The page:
Your goal as a developer should thus be to write locale-independent programs, programs that make no assumptions about languages, local customs, or coded character sets. Such internationalized applications can run in a user's native environment following native conventions with native messages, without recompiling or relinking. A single copy of an internationalized program can be used by a world of different users.

Localization (l10n)

Localization is the act of providing an internationalized application with the environment and data it needs to operate in a particular locale. For example, adding German system messages to IRIX is a part of localizing IRIX for the German locale.

Nationalized Software

Nationalized programs run in only one language and are governed by one set of customs; in other words, in a nationalized program the locale is built into the application. Even if the application doesn't use ASCII or English, as long as it is a single-language program it is nationalized, not internationalized. Most older UNIX programs can be thought of as being nationalized for the United States.

Consider two applications, hello and bonjour. The application hello always produces the output

Hello, world.

and bonjour always produces

Bonjour, tout le monde.

Neither hello nor bonjour are internationalized; they are both nationalized.

There are no special requirements for writing or porting nationalized applications, whether they are text or graphics programs. Terminal-based programs work on suitable terminals, including internationalized terminal emulators. “Suitable” means that the terminal supports any necessary fonts and understands the encoding of the application output. Graphics programs simply do as they have always done. Applications using existing interfaces to operate in non-English or non-ASCII environments should continue to compile and run under an internationalized operating system.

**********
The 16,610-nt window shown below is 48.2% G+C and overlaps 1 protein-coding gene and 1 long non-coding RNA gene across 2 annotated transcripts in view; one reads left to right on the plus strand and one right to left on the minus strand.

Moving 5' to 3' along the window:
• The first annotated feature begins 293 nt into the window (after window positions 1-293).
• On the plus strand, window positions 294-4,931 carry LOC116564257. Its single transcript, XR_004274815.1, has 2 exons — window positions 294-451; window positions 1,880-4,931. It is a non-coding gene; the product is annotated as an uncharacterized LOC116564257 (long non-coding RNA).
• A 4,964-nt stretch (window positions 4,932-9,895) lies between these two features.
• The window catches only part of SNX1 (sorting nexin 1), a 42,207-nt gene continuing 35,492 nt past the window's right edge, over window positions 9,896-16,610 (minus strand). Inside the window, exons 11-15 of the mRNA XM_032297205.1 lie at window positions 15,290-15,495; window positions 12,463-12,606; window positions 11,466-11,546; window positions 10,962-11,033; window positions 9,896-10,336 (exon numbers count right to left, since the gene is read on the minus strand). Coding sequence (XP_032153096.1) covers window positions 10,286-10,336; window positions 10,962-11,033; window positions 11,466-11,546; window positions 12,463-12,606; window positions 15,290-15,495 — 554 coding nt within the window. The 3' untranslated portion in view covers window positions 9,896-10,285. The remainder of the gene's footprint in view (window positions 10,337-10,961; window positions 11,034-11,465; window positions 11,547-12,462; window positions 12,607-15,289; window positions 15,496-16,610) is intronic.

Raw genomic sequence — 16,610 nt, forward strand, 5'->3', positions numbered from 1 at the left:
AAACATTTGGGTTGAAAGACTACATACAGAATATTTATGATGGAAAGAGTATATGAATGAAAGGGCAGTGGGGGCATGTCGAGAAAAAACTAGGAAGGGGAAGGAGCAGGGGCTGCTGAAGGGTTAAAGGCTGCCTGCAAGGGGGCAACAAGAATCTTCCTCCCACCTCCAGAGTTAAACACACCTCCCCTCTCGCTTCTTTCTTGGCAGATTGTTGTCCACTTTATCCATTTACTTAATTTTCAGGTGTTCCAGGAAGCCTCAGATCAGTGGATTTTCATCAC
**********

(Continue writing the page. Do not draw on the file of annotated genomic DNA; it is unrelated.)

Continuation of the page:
Multilingual Software

A multilingual program is one that uses several different locales at the same time. Examples are described in “Multilingual Support”.

Areas of Concern in Internationalizing Software

Few developers will have to pay attention to more than a few items described in this section. Most will need to catalog their strings. Some will need to use library routines for character sorting or locale-dependent date, time, or number formatting. A few whose applications use the eighth bit of 8-bit characters inappropriately will need to stop doing so. The few applications that do arithmetic to manipulate characters will need to be cleaned up. Some GUI designers will have to spend just a little more time thinking. But for the large majority of developers, there isn't much to do.